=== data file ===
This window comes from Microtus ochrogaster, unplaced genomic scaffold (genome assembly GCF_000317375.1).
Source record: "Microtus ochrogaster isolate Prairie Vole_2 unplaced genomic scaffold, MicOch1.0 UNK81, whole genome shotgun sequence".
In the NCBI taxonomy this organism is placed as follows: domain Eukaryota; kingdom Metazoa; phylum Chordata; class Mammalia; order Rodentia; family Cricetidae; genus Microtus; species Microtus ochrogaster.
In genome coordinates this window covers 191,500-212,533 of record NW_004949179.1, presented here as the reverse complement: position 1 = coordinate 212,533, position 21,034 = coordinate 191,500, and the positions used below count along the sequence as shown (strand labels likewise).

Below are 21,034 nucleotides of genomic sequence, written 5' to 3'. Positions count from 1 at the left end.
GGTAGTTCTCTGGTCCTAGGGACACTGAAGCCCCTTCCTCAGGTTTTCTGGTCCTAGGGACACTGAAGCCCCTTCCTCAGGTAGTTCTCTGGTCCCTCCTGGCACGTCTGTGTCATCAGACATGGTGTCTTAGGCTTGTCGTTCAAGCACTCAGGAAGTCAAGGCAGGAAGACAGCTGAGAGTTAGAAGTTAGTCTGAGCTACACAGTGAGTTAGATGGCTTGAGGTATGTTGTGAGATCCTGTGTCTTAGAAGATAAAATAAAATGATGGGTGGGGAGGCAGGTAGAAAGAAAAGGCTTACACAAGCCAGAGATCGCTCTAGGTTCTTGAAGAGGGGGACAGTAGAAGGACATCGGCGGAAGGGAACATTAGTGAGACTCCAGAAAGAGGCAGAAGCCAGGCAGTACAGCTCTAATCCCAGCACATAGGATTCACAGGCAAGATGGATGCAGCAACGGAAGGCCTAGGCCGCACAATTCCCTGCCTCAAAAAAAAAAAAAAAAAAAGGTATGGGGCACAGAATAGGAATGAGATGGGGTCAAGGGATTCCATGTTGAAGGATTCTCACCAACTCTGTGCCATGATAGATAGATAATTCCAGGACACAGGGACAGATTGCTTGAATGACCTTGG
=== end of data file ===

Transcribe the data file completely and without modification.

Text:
This window comes from Microtus ochrogaster, unplaced genomic scaffold (genome assembly GCF_000317375.1).
Source record: "Microtus ochrogaster isolate Prairie Vole_2 unplaced genomic scaffold, MicOch1.0 UNK81, whole genome shotgun sequence".
In the NCBI taxonomy this organism is placed as follows: domain Eukaryota; kingdom Metazoa; phylum Chordata; class Mammalia; order Rodentia; family Cricetidae; genus Microtus; species Microtus ochrogaster.
In genome coordinates this window covers 191,500-212,533 of record NW_004949179.1, presented here as the reverse complement: position 1 = coordinate 212,533, position 21,034 = coordinate 191,500, and the positions used below count along the sequence as shown (strand labels likewise).

Below are 21,034 nucleotides of genomic sequence, written 5' to 3'. Positions count from 1 at the left end.
GGTAGTTCTCTGGTCCTAGGGACACTGAAGCCCCTTCCTCAGGTTTTCTGGTCCTAGGGACACTGAAGCCCCTTCCTCAGGTAGTTCTCTGGTCCCTCCTGGCACGTCTGTGTCATCAGACATGGTGTCTTAGGCTTGTCGTTCAAGCACTCAGGAAGTCAAGGCAGGAAGACAGCTGAGAGTTAGAAGTTAGTCTGAGCTACACAGTGAGTTAGATGGCTTGAGGTATGTTGTGAGATCCTGTGTCTTAGAAGATAAAATAAAATGATGGGTGGGGAGGCAGGTAGAAAGAAAAGGCTTACACAAGCCAGAGATCGCTCTAGGTTCTTGAAGAGGGGGACAGTAGAAGGACATCGGCGGAAGGGAACATTAGTGAGACTCCAGAAAGAGGCAGAAGCCAGGCAGTACAGCTCTAATCCCAGCACATAGGATTCACAGGCAAGATGGATGCAGCAACGGAAGGCCTAGGCCGCACAATTCCCTGCCTCAAAAAAAAAAAAAAAAAAAGGTATGGGGCACAGAATAGGAATGAGATGGGGTCAAGGGATTCCATGTTGAAGGATTCTCACCAACTCTGTGCCATGATAGATAGATAATTCCAGGACACAGGGACAGATTGCTTGAATGACCTTGG